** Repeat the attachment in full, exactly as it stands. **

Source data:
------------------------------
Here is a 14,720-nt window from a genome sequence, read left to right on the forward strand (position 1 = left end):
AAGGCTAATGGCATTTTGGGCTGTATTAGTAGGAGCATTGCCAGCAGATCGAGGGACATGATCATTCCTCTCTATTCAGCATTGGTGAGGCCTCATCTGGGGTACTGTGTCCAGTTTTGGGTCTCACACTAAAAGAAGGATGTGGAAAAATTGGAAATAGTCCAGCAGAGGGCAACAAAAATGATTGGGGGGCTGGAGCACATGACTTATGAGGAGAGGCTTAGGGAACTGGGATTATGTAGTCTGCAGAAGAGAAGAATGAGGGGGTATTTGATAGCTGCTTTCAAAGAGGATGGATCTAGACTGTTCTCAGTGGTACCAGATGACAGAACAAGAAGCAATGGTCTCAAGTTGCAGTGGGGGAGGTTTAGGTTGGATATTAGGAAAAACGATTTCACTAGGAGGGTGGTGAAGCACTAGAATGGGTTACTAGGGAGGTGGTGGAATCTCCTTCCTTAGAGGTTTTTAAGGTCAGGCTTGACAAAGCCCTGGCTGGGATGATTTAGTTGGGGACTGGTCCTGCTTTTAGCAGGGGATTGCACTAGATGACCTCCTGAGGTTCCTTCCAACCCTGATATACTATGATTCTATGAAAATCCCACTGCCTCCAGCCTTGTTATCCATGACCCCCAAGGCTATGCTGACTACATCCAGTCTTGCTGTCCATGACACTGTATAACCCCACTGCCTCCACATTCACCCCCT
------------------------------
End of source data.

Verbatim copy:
Here is a 14,720-nt window from a genome sequence, read left to right on the forward strand (position 1 = left end):
AAGGCTAATGGCATTTTGGGCTGTATTAGTAGGAGCATTGCCAGCAGATCGAGGGACATGATCATTCCTCTCTATTCAGCATTGGTGAGGCCTCATCTGGGGTACTGTGTCCAGTTTTGGGTCTCACACTAAAAGAAGGATGTGGAAAAATTGGAAATAGTCCAGCAGAGGGCAACAAAAATGATTGGGGGGCTGGAGCACATGACTTATGAGGAGAGGCTTAGGGAACTGGGATTATGTAGTCTGCAGAAGAGAAGAATGAGGGGGTATTTGATAGCTGCTTTCAAAGAGGATGGATCTAGACTGTTCTCAGTGGTACCAGATGACAGAACAAGAAGCAATGGTCTCAAGTTGCAGTGGGGGAGGTTTAGGTTGGATATTAGGAAAAACGATTTCACTAGGAGGGTGGTGAAGCACTAGAATGGGTTACTAGGGAGGTGGTGGAATCTCCTTCCTTAGAGGTTTTTAAGGTCAGGCTTGACAAAGCCCTGGCTGGGATGATTTAGTTGGGGACTGGTCCTGCTTTTAGCAGGGGATTGCACTAGATGACCTCCTGAGGTTCCTTCCAACCCTGATATACTATGATTCTATGAAAATCCCACTGCCTCCAGCCTTGTTATCCATGACCCCCAAGGCTATGCTGACTACATCCAGTCTTGCTGTCCATGACACTGTATAACCCCACTGCCTCCACATTCACCCCCT